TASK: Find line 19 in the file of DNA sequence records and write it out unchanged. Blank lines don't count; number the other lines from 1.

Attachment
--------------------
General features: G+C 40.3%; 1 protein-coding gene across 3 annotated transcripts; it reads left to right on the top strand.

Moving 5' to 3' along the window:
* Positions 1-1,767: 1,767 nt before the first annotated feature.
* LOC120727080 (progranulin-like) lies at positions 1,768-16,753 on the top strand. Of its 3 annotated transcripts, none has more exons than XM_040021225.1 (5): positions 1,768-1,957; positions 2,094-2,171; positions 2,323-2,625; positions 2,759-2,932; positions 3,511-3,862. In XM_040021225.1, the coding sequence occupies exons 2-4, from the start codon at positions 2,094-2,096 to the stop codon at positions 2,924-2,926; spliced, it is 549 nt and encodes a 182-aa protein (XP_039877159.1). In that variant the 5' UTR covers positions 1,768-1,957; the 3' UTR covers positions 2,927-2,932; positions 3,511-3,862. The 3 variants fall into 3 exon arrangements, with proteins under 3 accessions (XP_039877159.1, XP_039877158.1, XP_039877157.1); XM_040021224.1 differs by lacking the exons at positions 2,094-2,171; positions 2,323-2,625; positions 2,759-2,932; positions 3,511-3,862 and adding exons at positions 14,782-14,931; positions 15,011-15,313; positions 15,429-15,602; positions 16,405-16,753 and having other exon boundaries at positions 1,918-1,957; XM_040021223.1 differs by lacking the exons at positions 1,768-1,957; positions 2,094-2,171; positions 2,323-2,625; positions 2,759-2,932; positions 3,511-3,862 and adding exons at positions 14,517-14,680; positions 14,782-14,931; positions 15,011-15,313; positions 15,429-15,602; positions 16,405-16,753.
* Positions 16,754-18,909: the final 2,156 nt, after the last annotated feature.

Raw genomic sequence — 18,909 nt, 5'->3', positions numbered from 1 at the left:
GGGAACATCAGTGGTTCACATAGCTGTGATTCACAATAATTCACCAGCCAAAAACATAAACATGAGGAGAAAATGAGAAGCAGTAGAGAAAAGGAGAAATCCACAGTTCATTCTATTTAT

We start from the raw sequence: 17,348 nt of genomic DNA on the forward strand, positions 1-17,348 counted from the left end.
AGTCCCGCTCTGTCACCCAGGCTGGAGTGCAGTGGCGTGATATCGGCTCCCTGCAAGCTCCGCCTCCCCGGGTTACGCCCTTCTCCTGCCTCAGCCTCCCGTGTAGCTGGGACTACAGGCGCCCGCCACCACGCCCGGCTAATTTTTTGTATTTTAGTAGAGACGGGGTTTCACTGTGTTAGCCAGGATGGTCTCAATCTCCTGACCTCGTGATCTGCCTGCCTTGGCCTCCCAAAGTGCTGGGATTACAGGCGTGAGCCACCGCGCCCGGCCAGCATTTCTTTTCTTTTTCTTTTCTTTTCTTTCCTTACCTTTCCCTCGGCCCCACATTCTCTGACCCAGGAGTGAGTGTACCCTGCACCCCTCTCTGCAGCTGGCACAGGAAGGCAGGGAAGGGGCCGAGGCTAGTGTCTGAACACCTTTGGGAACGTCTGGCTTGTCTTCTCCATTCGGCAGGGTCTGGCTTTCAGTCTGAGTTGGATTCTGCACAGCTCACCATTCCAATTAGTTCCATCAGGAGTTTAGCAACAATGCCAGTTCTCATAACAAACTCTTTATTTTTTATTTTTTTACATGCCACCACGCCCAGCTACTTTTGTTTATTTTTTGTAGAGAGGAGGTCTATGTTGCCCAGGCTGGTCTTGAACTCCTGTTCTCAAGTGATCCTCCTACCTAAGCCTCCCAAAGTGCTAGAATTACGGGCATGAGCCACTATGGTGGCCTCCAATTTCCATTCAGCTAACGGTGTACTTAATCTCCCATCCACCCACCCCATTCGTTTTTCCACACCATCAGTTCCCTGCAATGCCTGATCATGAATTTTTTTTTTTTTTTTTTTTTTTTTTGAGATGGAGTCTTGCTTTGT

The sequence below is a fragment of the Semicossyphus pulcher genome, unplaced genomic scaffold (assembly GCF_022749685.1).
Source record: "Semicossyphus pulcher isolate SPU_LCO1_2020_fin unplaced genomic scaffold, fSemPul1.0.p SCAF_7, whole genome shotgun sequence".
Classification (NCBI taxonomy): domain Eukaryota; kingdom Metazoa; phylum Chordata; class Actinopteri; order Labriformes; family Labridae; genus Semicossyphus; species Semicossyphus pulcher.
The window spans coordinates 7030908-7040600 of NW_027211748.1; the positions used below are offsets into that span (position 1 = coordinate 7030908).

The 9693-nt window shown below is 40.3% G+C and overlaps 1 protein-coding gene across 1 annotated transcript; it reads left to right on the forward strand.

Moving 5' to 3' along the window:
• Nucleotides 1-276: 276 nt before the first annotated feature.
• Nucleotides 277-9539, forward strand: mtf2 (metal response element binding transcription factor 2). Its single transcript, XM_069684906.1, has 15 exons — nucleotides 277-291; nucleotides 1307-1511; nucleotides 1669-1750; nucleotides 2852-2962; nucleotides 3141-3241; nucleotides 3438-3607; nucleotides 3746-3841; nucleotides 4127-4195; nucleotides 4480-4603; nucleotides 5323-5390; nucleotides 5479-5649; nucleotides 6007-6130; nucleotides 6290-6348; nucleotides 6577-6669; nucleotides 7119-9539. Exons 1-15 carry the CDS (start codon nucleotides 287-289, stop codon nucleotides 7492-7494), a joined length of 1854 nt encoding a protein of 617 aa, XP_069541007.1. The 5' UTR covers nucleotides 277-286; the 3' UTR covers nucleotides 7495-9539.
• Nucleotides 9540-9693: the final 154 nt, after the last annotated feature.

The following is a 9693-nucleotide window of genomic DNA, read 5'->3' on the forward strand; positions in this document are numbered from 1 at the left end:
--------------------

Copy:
The following is a 9693-nucleotide window of genomic DNA, read 5'->3' on the forward strand; positions in this document are numbered from 1 at the left end: